‘Saved’ Design for London heads to GLA
Design for London (DfL) will continue with a ‘core team’ of seven, within the housing regeneration arm of the Greater London Authority (GLA), the AJ can reveal
The saved jobs, believed to be senior designers and head Mark Brearley, are among the 45 ‘specialist’staff rescued from redundancy by DfL’s parent organisation, the London Development Agency (LDA) in late January.
These 45 positions are ‘over and above’ the 105 staff originally preserved by the LDA to oversee the agency’s official closure after March.
DfL’s future was thrown into doubt last June (AJ 17.06.10) when the government decided to close down all the regional development agencies, including the LDA.
Brearley said: ‘This is good news for Design for London. With a core team of seven confirmed for the next financial year we can continue our work for the Mayor and London, helping to shape a better city. We will roll forward with our usual enthusiasm.’
It is understood that several DfL capital spending projects, including High Street 2012 and work on the Royal Docks, will continue following the staffing announcement.
However, with the rescued LDA staff’s £56 million annual cost still yet to be approved by the treasury, any security for the roles – which include development, property and environmental specialists – remains short term.
A GLA spokesperson said: ‘We are still awaiting our final settlement before a decision can be taken on the final folding of the LDA.’
LDA deputy chief executive and group director of design, development and environment, Peter Bishop was unavailable for comment.
Open letter to the Mayor of London in support of Design for London, 22.03.11
To the people of London, to the Mayor.
The attractive among the world cities are so to a wide audience. They are attractive because they have a lot to offer to residents and visitors alike. Large cities excel at being economically powerful, they are hot-spots of social activity, they absorb and transform cultural energy, and they exhibit the world’s best buildings and spaces. In short, they are the stage for what has turned out to be one of the biggest attractions to people in our age: the urban environment.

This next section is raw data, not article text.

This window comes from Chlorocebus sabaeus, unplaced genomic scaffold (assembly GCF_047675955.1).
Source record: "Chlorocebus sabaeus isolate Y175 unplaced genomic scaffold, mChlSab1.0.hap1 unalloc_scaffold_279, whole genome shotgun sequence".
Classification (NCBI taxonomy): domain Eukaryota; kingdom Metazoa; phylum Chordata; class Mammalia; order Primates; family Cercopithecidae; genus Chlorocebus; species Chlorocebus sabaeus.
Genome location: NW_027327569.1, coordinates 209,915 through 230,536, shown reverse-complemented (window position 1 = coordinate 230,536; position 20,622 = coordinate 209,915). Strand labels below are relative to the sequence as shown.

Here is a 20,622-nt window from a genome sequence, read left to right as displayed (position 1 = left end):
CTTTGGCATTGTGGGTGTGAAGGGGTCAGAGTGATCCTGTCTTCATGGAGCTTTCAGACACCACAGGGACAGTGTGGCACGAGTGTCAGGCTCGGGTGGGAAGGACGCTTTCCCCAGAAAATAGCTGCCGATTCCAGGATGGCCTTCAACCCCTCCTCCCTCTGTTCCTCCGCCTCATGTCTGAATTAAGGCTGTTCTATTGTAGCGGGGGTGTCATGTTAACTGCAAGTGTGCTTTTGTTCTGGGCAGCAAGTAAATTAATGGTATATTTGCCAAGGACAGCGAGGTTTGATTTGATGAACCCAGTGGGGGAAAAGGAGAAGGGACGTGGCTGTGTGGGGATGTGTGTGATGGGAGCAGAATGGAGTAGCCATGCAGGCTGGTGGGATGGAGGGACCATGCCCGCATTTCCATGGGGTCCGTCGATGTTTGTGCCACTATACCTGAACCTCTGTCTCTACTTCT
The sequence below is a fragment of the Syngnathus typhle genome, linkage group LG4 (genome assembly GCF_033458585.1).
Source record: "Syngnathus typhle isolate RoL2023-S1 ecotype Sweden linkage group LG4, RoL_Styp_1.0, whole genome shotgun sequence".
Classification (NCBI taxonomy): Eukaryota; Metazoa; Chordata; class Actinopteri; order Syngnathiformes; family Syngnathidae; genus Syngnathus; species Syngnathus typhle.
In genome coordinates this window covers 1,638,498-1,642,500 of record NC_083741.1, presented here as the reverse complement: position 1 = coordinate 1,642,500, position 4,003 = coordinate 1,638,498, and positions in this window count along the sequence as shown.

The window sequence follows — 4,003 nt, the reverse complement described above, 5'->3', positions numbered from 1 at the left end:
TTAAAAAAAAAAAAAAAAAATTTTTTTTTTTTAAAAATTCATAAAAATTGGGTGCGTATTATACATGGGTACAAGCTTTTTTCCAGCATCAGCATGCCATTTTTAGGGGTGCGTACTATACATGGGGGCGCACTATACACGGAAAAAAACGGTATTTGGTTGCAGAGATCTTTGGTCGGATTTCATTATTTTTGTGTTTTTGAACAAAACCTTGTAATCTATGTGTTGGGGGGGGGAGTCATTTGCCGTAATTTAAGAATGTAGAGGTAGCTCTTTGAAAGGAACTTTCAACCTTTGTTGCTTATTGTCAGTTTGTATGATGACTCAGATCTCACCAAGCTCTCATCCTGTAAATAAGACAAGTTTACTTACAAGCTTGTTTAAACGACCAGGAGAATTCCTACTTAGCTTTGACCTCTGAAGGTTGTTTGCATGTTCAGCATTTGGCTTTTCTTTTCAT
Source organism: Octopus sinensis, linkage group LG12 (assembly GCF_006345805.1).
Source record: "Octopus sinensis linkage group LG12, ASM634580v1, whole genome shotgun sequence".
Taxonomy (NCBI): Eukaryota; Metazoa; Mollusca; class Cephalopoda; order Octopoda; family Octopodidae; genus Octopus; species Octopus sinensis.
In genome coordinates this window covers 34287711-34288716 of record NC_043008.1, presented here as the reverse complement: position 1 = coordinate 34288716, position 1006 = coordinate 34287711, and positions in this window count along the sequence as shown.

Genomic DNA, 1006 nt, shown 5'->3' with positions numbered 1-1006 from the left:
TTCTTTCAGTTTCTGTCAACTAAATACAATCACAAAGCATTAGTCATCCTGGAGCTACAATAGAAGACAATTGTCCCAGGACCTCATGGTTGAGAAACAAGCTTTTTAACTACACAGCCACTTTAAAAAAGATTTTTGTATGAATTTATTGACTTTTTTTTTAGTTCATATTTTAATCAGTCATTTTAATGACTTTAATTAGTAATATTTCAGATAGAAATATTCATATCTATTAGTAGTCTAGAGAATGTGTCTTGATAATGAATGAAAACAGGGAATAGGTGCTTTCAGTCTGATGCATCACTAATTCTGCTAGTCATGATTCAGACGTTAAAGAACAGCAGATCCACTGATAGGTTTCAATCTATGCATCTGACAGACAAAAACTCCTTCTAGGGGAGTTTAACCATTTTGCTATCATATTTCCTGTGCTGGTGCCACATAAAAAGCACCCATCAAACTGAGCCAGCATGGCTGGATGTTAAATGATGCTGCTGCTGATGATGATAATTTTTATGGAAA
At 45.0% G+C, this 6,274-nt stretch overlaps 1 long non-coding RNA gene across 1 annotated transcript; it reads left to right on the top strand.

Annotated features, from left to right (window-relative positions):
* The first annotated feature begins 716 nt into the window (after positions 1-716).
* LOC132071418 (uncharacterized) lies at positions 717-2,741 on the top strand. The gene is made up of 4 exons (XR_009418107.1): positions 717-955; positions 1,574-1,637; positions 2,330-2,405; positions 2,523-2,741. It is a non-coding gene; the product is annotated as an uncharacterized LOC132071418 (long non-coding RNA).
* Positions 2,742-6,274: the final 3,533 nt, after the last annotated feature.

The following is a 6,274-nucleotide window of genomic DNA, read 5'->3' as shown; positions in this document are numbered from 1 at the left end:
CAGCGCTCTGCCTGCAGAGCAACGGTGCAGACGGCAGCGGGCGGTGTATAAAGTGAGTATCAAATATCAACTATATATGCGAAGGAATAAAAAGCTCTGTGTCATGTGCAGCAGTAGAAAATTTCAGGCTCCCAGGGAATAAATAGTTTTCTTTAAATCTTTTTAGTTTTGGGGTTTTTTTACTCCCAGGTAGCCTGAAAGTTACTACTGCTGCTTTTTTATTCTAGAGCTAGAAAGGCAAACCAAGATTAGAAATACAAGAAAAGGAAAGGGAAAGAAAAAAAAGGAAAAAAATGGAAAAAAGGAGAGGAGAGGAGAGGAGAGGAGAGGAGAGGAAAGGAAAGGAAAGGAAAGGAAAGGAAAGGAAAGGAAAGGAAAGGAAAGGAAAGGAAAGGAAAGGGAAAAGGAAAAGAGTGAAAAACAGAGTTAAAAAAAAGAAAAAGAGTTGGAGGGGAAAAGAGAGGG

How good that stage is depends on the quality of its spaces and buildings, on the quality of the way these are arranged and on the diversity of the arrangements. Enter design guidance on an urban scale - enter Design for London. Working with London’s impressive development community, Design for London was set up to help nurture urban qualities, to seek ways to improve the existing townscape and to find ways to connect – to mutual benefit – the new and the old. It does so not by designing, but by making sure that design briefs and the people involved in their execution match, by facilitating their collaboration and by making sure that money is spent where it matters to the people of London. Its budget compares to that of the city as the price of the oil that lubricates an engine and keeps it running smoothly.
News has circulated the world (yes, the world) that Design for London is under threat. As architects from many countries, we want to encourage the Mayor to secure the survival of this remarkable team. We hope that he is aware of how widely admired the efforts are of this small group of talented designers. London should consider itself lucky to have a skilled, knowledgeable and creative organisation supporting efforts to make it a better city.
It would be a tragedy if Design for London were allowed to wither away.
Ben van Berkel
Alain de Botton
Xaveer De Geyter
Peter St John